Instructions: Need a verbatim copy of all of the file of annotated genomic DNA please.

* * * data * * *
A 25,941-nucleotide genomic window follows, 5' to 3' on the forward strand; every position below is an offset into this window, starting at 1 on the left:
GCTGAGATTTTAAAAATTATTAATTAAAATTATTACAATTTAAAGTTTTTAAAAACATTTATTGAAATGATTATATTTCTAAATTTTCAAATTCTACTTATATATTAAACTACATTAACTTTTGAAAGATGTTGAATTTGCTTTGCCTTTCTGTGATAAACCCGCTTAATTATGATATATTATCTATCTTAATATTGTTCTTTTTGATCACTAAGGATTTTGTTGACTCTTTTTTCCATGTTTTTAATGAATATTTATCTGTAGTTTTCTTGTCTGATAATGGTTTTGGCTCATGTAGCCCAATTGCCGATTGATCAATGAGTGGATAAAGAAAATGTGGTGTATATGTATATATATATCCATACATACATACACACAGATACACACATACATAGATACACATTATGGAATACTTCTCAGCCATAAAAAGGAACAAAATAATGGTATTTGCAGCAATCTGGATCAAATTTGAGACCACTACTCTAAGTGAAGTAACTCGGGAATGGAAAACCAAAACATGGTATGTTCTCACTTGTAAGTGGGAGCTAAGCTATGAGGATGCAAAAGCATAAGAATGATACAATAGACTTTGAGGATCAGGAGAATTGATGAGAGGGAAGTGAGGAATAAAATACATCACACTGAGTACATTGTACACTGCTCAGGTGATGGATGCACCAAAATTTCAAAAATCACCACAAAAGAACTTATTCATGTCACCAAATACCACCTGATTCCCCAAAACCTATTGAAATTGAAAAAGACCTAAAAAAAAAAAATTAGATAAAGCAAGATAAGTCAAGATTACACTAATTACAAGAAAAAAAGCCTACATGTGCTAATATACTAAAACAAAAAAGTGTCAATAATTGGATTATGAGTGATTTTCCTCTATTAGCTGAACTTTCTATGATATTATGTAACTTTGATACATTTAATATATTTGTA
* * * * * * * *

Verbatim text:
A 25,941-nucleotide genomic window follows, 5' to 3' on the forward strand; every position below is an offset into this window, starting at 1 on the left:
GCTGAGATTTTAAAAATTATTAATTAAAATTATTACAATTTAAAGTTTTTAAAAACATTTATTGAAATGATTATATTTCTAAATTTTCAAATTCTACTTATATATTAAACTACATTAACTTTTGAAAGATGTTGAATTTGCTTTGCCTTTCTGTGATAAACCCGCTTAATTATGATATATTATCTATCTTAATATTGTTCTTTTTGATCACTAAGGATTTTGTTGACTCTTTTTTCCATGTTTTTAATGAATATTTATCTGTAGTTTTCTTGTCTGATAATGGTTTTGGCTCATGTAGCCCAATTGCCGATTGATCAATGAGTGGATAAAGAAAATGTGGTGTATATGTATATATATATCCATACATACATACACACAGATACACACATACATAGATACACATTATGGAATACTTCTCAGCCATAAAAAGGAACAAAATAATGGTATTTGCAGCAATCTGGATCAAATTTGAGACCACTACTCTAAGTGAAGTAACTCGGGAATGGAAAACCAAAACATGGTATGTTCTCACTTGTAAGTGGGAGCTAAGCTATGAGGATGCAAAAGCATAAGAATGATACAATAGACTTTGAGGATCAGGAGAATTGATGAGAGGGAAGTGAGGAATAAAATACATCACACTGAGTACATTGTACACTGCTCAGGTGATGGATGCACCAAAATTTCAAAAATCACCACAAAAGAACTTATTCATGTCACCAAATACCACCTGATTCCCCAAAACCTATTGAAATTGAAAAAGACCTAAAAAAAAAAAATTAGATAAAGCAAGATAAGTCAAGATTACACTAATTACAAGAAAAAAAGCCTACATGTGCTAATATACTAAAACAAAAAAGTGTCAATAATTGGATTATGAGTGATTTTCCTCTATTAGCTGAACTTTCTATGATATTATGTAACTTTGATACATTTAATATATTTGTA